About two years ago, I overheard a colleague telling someone that trying was the new not trying. “I used to be that girl in the T-shirt and jeans, acting like she doesn’t care,” she admitted. “But not anymore!” I remember confidently looking down at the silk polka dot pants and glitter-covered Miu Miu brogues I was wearing and internally nodding in agreement. Yes, over-the-top effort was undoubtedly in.
This was right around the same time that the street style boom had reached critical mass, and blog feeds were bubbling over with image after image of both men and women wearing outlandish ensembles. Fashion month had become much more about attendees’ attire than what was on the actual runways; every day was a contest to see who could pull off the craziest prints, the tallest shoes or the weirdest sunglasses. It was fun for awhile, but soon the scene outside the tents became overwhelmingly frenzied, and the backlash began. Fashion journalist Suzy Menkes caused waves of debate by posting a piece in February 2013 that described the situation as “a circus,” and editors began buzzing about the return of minimalism. By the time NYFW rolled around last September, the look of the moment had changed. It was simpler, less flashy, kind of bland and little bit ugly. It was normcore.
Normcore, in case you haven’t heard of it yet, has been the fashion world’s favorite topic lately. Described by New York Magazine as a way of “embracing sameness deliberately as a new way of being cool, rather than striving for ‘difference’ or ‘authenticity,'” it’s a look comprised of the sort of frumpy mom and dad attire—Birkenstocks, Tevas, polar fleece—you used to make fun of your parents for wearing. It’s all about showing you can’t be bothered with the uncomfortable and impractical; you’ve got more important things to worry about than following the latest trend.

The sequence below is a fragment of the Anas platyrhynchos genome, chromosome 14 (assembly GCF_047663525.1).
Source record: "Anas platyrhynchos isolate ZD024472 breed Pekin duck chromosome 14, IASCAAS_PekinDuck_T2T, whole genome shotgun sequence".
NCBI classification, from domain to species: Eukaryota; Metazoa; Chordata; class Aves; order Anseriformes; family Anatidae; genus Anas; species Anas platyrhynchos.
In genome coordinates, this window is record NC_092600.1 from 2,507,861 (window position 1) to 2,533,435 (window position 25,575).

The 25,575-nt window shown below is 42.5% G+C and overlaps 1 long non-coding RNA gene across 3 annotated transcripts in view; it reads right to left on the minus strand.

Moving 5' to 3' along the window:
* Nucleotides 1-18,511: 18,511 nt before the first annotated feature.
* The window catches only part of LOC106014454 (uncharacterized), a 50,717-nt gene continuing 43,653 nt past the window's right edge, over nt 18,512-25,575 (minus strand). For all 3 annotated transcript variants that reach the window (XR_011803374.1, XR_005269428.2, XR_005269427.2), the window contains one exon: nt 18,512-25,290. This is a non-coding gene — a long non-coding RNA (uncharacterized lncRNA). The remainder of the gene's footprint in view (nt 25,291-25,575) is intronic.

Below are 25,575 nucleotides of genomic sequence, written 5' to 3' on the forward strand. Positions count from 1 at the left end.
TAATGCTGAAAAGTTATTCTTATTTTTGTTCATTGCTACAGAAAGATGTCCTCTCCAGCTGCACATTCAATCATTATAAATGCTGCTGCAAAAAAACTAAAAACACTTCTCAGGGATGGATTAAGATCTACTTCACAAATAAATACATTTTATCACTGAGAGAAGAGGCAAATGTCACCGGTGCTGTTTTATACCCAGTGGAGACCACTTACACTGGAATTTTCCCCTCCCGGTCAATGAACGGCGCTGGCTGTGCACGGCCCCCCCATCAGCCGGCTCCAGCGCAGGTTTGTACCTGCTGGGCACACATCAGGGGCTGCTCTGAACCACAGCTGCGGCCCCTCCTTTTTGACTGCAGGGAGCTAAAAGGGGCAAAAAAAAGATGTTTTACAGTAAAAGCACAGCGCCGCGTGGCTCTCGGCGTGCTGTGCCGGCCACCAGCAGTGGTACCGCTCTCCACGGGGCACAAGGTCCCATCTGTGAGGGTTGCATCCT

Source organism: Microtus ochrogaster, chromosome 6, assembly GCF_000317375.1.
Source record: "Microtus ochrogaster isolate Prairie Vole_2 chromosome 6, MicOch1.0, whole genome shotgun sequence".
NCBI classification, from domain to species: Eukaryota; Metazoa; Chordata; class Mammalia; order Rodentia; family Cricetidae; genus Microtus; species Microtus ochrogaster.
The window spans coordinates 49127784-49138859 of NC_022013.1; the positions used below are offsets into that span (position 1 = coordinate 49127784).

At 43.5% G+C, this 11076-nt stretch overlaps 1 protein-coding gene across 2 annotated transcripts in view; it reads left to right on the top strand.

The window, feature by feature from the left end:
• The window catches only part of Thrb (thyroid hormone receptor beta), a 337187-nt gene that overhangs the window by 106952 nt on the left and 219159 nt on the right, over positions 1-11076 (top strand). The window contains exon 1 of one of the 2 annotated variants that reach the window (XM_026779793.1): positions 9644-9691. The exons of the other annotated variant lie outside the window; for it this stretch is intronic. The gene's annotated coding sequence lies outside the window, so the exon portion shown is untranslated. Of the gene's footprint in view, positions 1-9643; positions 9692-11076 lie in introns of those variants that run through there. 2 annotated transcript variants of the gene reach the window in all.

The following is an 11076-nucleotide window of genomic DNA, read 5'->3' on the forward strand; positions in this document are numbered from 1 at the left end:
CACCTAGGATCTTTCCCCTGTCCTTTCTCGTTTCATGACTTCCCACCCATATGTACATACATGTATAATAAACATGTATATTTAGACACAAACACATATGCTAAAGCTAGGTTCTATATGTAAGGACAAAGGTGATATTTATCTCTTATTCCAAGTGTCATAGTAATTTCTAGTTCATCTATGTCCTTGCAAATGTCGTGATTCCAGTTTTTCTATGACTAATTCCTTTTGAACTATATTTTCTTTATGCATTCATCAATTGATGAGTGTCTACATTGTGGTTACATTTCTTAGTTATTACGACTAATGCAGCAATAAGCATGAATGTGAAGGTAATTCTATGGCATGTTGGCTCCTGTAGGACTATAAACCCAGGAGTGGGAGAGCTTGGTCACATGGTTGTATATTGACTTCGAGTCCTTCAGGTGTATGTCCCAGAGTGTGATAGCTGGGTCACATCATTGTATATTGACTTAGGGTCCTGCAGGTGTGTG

Here’s the thing, though: I think that normcorers care a great deal about their appearance. While they’re working with plain, middle America mall clothes, they still put everything together in a way that’s not only flattering, but distinctive. It’s sort of like when you watch a movie or television show, and every character—even the ones with no sense of style or spare money to spend on fashion—seem to have a perfectly tailored wardrobe and a excellent sense of what works with what. Everything looks good because the proportions are just right, and the styling is just so; that’s something much harder to pull off than you’d think. To show you just how much effort actually goes into making the unfashionable seem cool, I’ve broken down the normcore look into six specific types I’ve been seeing on editors, models and bloggers recently, along with a how-to on getting the look yourself. Just don’t go and tell me that you didn’t try—I know better.
Click through to decode the normcore look now.